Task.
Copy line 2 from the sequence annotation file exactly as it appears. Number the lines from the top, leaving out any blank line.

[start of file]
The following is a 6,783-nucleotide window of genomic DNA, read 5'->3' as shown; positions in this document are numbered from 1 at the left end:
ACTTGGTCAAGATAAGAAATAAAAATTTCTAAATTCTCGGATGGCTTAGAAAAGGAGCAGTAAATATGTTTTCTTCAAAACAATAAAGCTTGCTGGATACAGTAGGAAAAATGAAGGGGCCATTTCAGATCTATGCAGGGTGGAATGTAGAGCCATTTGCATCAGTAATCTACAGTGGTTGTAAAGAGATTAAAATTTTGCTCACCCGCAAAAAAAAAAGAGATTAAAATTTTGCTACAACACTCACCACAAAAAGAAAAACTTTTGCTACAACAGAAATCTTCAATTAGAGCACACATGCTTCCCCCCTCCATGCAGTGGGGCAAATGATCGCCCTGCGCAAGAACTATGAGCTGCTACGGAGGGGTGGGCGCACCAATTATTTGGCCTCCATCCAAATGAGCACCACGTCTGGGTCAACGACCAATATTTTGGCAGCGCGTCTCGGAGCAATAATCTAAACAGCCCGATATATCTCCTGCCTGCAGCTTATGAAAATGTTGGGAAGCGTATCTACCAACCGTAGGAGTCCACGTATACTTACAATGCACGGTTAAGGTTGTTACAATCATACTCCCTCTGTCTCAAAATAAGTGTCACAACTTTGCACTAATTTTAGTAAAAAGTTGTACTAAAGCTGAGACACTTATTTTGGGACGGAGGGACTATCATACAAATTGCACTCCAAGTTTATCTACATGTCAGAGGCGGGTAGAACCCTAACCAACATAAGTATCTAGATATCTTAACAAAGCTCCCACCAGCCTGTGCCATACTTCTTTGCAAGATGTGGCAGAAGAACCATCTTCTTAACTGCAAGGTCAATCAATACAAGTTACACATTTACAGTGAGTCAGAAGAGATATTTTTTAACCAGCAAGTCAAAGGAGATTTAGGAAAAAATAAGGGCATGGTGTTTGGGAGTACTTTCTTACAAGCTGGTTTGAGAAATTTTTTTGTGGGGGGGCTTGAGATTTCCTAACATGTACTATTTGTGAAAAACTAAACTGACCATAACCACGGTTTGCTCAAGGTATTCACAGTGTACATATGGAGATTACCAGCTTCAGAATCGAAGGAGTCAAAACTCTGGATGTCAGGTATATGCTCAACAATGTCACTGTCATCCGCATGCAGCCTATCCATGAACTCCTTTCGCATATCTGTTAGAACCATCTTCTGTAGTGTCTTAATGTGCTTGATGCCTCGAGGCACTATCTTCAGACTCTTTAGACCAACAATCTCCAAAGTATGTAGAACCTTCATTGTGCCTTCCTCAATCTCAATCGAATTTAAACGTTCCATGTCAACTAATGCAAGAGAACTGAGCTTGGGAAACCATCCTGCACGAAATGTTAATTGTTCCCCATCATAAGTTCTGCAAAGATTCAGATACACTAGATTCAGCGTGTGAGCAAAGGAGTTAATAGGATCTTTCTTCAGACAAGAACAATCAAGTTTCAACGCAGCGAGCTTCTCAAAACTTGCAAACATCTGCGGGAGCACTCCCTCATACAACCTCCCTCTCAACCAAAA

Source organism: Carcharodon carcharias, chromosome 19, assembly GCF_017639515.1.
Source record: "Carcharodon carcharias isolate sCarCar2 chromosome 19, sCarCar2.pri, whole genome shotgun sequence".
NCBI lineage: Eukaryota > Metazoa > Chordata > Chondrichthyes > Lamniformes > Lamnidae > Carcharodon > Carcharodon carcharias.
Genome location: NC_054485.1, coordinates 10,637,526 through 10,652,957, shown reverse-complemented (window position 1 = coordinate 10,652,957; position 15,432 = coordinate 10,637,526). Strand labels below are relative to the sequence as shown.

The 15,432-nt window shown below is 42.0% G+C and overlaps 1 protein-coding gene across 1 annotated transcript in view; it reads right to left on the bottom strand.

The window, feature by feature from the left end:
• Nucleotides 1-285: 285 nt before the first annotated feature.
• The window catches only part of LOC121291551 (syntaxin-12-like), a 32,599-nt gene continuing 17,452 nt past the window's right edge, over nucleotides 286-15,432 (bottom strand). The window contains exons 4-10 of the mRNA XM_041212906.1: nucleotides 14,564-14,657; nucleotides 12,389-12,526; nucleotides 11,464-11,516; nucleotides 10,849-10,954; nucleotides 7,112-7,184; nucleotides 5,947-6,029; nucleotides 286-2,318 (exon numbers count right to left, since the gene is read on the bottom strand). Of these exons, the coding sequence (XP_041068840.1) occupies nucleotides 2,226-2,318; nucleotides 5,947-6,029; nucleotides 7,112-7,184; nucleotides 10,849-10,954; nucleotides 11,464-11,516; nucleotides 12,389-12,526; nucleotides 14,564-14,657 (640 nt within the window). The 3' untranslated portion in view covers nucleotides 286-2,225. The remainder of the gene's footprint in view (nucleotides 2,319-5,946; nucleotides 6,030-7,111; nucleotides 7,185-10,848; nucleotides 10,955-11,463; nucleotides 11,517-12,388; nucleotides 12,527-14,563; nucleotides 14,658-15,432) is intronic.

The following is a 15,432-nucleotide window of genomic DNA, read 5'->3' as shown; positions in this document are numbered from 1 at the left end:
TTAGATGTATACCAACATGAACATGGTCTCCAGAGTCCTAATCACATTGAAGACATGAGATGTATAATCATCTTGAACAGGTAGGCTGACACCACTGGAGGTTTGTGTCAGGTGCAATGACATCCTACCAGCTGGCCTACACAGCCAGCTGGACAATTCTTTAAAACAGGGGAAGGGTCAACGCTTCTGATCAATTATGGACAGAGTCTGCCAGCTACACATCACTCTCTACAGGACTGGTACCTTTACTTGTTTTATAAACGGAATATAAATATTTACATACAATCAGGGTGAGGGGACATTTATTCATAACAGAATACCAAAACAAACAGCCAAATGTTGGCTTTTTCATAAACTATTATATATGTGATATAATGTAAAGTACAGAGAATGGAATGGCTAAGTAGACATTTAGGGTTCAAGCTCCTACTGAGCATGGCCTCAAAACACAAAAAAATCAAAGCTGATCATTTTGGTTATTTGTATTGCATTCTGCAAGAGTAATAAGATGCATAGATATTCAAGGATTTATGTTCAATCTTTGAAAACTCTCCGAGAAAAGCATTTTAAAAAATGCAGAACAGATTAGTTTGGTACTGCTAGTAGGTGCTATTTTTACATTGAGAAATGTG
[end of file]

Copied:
ACTTGGTCAAGATAAGAAATAAAAATTTCTAAATTCTCGGATGGCTTAGAAAAGGAGCAGTAAATATGTTTTCTTCAAAACAATAAAGCTTGCTGGATACAGTAGGAAAAATGAAGGGGCCATTTCAGATCTATGCAGGGTGGAATGTAGAGCCATTTGCATCAGTAATCTACAGTGGTTGTAAAGAGATTAAAATTTTGCTCACCCGCAAAAAAAAAAGAGATTAAAATTTTGCTACAACACTCACCACAAAAAGAAAAACTTTTGCTACAACAGAAATCTTCAATTAGAGCACACATGCTTCCCCCCTCCATGCAGTGGGGCAAATGATCGCCCTGCGCAAGAACTATGAGCTGCTACGGAGGGGTGGGCGCACCAATTATTTGGCCTCCATCCAAATGAGCACCACGTCTGGGTCAACGACCAATATTTTGGCAGCGCGTCTCGGAGCAATAATCTAAACAGCCCGATATATCTCCTGCCTGCAGCTTATGAAAATGTTGGGAAGCGTATCTACCAACCGTAGGAGTCCACGTATACTTACAATGCACGGTTAAGGTTGTTACAATCATACTCCCTCTGTCTCAAAATAAGTGTCACAACTTTGCACTAATTTTAGTAAAAAGTTGTACTAAAGCTGAGACACTTATTTTGGGACGGAGGGACTATCATACAAATTGCACTCCAAGTTTATCTACATGTCAGAGGCGGGTAGAACCCTAACCAACATAAGTATCTAGATATCTTAACAAAGCTCCCACCAGCCTGTGCCATACTTCTTTGCAAGATGTGGCAGAAGAACCATCTTCTTAACTGCAAGGTCAATCAATACAAGTTACACATTTACAGTGAGTCAGAAGAGATATTTTTTAACCAGCAAGTCAAAGGAGATTTAGGAAAAAATAAGGGCATGGTGTTTGGGAGTACTTTCTTACAAGCTGGTTTGAGAAATTTTTTTGTGGGGGGGCTTGAGATTTCCTAACATGTACTATTTGTGAAAAACTAAACTGACCATAACCACGGTTTGCTCAAGGTATTCACAGTGTACATATGGAGATTACCAGCTTCAGAATCGAAGGAGTCAAAACTCTGGATGTCAGGTATATGCTCAACAATGTCACTGTCATCCGCATGCAGCCTATCCATGAACTCCTTTCGCATATCTGTTAGAACCATCTTCTGTAGTGTCTTAATGTGCTTGATGCCTCGAGGCACTATCTTCAGACTCTTTAGACCAACAATCTCCAAAGTATGTAGAACCTTCATTGTGCCTTCCTCAATCTCAATCGAATTTAAACGTTCCATGTCAACTAATGCAAGAGAACTGAGCTTGGGAAACCATCCTGCACGAAATGTTAATTGTTCCCCATCATAAGTTCTGCAAAGATTCAGATACACTAGATTCAGCGTGTGAGCAAAGGAGTTAATAGGATCTTTCTTCAGACAAGAACAATCAAGTTTCAACGCAGCGAGCTTCTCAAAACTTGCAAACATCTGCGGGAGCACTCCCTCATACAACCTCCCTCTCAACCAAAA